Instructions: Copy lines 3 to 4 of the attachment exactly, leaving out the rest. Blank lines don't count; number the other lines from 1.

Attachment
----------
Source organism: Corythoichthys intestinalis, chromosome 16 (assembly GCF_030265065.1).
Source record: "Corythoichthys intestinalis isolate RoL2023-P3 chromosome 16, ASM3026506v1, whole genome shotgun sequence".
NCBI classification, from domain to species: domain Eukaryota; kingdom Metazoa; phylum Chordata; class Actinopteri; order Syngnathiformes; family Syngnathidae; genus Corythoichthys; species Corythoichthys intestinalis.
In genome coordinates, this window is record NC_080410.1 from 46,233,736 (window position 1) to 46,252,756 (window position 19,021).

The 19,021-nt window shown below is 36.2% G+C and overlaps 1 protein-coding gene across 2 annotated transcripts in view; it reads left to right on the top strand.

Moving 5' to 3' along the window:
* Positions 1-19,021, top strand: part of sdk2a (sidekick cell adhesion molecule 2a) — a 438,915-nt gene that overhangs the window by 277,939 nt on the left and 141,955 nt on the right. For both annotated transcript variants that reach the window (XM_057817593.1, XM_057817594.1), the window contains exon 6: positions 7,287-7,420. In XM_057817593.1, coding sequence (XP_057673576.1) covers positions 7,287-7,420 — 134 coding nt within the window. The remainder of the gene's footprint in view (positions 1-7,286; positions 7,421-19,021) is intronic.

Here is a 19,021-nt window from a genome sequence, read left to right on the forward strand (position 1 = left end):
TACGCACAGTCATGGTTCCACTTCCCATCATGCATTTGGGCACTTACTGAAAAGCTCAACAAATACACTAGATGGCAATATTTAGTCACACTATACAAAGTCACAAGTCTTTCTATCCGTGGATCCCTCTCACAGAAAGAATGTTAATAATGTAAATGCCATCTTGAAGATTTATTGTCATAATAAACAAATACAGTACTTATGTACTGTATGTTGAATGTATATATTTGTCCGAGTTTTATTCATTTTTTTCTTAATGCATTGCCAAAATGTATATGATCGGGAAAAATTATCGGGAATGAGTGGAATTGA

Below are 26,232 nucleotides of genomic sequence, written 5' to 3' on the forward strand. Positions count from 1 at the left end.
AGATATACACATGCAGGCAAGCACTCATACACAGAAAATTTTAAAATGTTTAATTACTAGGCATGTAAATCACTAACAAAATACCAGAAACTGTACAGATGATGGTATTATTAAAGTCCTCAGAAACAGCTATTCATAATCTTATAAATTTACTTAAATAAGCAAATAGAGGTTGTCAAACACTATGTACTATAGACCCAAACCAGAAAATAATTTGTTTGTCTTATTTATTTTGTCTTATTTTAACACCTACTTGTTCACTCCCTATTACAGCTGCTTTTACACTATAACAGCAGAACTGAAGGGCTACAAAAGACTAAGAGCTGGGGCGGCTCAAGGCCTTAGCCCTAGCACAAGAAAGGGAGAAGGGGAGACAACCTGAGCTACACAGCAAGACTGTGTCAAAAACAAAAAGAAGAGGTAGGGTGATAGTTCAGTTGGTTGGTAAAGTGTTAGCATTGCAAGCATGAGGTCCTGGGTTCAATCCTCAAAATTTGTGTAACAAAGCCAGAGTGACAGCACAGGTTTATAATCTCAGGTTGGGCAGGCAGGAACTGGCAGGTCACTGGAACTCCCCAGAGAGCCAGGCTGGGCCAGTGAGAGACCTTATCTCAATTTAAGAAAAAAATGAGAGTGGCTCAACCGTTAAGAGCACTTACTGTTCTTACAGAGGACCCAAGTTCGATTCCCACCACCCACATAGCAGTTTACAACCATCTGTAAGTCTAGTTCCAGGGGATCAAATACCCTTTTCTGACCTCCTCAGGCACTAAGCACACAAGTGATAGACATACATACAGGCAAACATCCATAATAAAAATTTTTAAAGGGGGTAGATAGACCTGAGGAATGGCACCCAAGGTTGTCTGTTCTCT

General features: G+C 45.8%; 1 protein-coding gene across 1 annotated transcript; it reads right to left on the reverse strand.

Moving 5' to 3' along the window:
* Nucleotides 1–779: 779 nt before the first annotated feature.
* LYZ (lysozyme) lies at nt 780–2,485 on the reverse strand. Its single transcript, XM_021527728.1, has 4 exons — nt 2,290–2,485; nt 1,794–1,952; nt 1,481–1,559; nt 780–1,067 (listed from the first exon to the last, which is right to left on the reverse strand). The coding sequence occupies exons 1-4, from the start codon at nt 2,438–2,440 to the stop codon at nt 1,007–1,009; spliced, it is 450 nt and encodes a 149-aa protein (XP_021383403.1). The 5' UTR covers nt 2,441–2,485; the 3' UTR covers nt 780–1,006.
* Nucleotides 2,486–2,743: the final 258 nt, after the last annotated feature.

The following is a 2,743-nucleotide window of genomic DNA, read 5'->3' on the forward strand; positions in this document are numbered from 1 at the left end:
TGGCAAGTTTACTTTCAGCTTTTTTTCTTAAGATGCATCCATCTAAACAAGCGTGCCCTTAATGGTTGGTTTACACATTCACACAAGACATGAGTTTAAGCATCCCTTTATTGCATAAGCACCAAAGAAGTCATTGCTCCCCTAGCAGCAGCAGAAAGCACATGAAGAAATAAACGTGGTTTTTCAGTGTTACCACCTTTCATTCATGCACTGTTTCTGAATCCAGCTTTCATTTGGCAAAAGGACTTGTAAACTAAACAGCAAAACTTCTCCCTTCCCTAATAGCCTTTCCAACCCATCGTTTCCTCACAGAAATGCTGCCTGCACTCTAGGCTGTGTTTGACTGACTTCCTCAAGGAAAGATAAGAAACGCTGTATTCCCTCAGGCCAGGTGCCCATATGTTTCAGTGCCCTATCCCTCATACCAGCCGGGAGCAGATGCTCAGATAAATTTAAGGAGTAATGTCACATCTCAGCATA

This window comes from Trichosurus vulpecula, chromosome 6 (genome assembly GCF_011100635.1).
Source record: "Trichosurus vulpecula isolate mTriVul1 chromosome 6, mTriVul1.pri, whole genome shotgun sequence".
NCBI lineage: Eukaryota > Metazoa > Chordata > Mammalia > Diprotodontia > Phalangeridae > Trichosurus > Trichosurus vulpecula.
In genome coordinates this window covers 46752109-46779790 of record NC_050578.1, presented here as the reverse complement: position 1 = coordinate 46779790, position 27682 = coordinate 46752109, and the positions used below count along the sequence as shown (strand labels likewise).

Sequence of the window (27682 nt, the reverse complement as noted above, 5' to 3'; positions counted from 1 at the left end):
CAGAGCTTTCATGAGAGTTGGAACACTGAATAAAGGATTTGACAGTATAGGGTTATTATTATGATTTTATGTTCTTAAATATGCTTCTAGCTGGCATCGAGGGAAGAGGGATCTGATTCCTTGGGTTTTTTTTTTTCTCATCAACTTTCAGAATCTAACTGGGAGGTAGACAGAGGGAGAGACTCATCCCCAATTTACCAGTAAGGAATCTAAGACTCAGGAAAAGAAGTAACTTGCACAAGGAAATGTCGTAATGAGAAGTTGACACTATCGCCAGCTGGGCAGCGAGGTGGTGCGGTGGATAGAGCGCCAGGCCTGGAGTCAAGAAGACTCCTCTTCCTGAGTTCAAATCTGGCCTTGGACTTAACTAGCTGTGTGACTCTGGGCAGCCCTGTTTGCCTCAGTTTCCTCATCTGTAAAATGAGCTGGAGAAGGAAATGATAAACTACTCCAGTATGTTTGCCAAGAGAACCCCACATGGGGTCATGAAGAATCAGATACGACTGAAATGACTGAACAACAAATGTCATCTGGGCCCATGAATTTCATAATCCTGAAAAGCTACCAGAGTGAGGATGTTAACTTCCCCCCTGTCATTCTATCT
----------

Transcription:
NCBI classification, from domain to species: domain Eukaryota; kingdom Metazoa; phylum Chordata; class Actinopteri; order Syngnathiformes; family Syngnathidae; genus Corythoichthys; species Corythoichthys intestinalis.
In genome coordinates, this window is record NC_080410.1 from 46,233,736 (window position 1) to 46,252,756 (window position 19,021).